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At the Feet of The Mother

Kriyas, Pranayama and the Practice of Integral Yoga

In Sri Aurobindo’s yoga there are no fixed kriyas though there is nothing against any kriyas as individual disciple finds it helpful or necessary at a given stage of his progress. Even meditation is not compulsory or turned into a fixed technique! The reason for this is that Sri Aurobindo’s yoga (just as the yoga of the Gita) starts from the vision of man primarily as a psychological being and hence the yoga takes off from there.

It may be important to note that Pranayama, Kriyas, Bandhas are not part of quite a few yogas notably Jnana Yoga and Bhakti Yoga. While their utility in regulating the prana shakti and providing good health is well known, they have little use beyond that as far as spiritual seeking is concerned. Even in Patanjali’s yoga sutras, they find a relatively small place as preliminary preparatory steps of the yoga which includes moral rectitude, breath control and physical immobility. These are meant to discipline the mental – vital – physical apparatus of man so that he can then turn towards contemplation of God without disturbance from these aspects of nature. However, in modern times they have been much popularised because they seem something tangible in an age that has lost contact with its subjective space. Besides, it gives us the sense of doing something concrete. But psychological movements are as real and concrete to the persons who have emerged out of the initial physical-vital stage of evolution and have become aware of a subjective self within.

Asanas and Pranayama are meant for those who live primarily in the bodily self or the vital sheath. They bring limited gains of vigour and vitality, health and fitness to the body but leave our psychological being untouched. In yoga it is the mind, heart and will that become the first trysting ground for God and man. Sri Aurobindo’s yoga, like the yoga of the Gita starts from this ground and hence emphasises rather on psychological movements such as bhakti, surrender, concentration in the heart or the head, Japa, offering of our will to God, surrender, awakening the discerning Intelligence, equanimity, cultivating right attitudes, and most importantly opening ourselves to the Divine Mother.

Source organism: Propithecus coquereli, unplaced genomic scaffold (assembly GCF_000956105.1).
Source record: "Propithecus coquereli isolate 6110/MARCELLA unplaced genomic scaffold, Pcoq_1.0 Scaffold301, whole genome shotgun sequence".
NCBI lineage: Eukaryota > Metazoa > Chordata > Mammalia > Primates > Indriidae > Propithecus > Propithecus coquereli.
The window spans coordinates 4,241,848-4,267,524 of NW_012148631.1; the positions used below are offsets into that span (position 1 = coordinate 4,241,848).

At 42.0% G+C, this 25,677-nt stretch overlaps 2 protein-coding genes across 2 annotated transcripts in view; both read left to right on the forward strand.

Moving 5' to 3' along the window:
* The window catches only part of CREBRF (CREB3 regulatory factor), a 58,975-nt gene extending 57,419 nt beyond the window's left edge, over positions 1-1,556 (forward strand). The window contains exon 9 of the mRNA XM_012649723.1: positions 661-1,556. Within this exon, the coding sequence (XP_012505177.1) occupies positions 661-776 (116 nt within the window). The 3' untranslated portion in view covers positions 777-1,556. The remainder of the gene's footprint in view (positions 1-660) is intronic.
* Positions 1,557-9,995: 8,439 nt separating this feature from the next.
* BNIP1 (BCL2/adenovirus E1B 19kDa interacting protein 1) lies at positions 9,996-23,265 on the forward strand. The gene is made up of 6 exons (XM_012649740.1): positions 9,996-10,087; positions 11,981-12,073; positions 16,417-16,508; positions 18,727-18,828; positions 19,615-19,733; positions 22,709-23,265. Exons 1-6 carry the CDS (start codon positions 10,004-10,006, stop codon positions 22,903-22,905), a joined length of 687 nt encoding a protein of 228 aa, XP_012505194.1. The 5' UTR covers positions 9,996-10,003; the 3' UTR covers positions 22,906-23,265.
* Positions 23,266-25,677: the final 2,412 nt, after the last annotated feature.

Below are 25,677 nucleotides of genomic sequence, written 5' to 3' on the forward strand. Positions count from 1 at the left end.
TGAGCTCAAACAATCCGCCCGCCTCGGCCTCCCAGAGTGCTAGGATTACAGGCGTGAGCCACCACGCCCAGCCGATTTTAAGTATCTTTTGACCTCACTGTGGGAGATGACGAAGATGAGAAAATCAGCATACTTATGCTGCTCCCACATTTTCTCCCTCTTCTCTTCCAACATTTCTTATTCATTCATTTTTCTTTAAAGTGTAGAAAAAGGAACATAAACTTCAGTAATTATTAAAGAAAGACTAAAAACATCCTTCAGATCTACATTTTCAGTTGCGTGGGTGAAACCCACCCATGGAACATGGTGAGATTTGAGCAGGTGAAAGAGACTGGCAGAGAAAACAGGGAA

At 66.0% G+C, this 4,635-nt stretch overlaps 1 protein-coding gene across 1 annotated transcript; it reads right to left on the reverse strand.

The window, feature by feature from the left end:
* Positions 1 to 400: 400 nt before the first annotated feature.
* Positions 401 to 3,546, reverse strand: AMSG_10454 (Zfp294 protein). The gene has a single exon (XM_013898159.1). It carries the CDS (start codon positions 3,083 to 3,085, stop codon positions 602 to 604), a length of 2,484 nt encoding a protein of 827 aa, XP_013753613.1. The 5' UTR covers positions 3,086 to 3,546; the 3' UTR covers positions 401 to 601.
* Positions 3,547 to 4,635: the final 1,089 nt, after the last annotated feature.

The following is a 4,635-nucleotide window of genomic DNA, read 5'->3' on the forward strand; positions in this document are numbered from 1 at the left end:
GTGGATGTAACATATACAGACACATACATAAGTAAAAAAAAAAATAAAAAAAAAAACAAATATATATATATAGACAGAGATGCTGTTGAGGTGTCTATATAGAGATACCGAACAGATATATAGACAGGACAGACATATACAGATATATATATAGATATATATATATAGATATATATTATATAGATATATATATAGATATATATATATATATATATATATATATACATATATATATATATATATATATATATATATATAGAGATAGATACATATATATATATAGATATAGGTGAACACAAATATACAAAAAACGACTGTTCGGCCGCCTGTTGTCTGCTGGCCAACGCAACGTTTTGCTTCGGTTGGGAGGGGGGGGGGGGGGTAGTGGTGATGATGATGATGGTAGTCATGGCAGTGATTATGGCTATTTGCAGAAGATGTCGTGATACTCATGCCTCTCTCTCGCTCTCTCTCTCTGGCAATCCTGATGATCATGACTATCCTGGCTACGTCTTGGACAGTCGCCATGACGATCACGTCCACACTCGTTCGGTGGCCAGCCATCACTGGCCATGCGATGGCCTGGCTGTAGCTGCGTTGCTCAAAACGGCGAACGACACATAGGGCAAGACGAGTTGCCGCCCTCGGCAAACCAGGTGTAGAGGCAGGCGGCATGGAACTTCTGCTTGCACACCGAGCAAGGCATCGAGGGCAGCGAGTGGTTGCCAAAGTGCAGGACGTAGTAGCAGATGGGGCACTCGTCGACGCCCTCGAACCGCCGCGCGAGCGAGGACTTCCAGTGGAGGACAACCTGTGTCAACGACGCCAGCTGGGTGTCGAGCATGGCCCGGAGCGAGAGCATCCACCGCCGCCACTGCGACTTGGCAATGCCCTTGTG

Once the disciple opens to Her then it is Her Grace that purify and transform the vital and physical sheaths giving us all the results of these kriyas such as health and vigour and much more. The difference however is that the practice of pranayama and other psycho-physical techniques may give us some supraphysical experiences rather quickly but they leave the central knot of the ego untouched which can even get aggrandised due to the tremendous vitality released into the system. In Sri Aurobindo’s yoga the first thing to be done is to establish contact with the Divine within and then let all else flow as a natural consequence.

In fact when the Divine Peace flows into our human system the breath automatically becomes rhythmic and quieter, the body touched by this Peace descending from the higher regions and flowing from the touch of Grace automatically enters a state of immobility, balance and health. But it does not stop there. The Yoga goes much further since the power that enters the human system is also the very Highest.

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To be spontaneous means not to think, organise, decide and make an effort to realise with the personal will.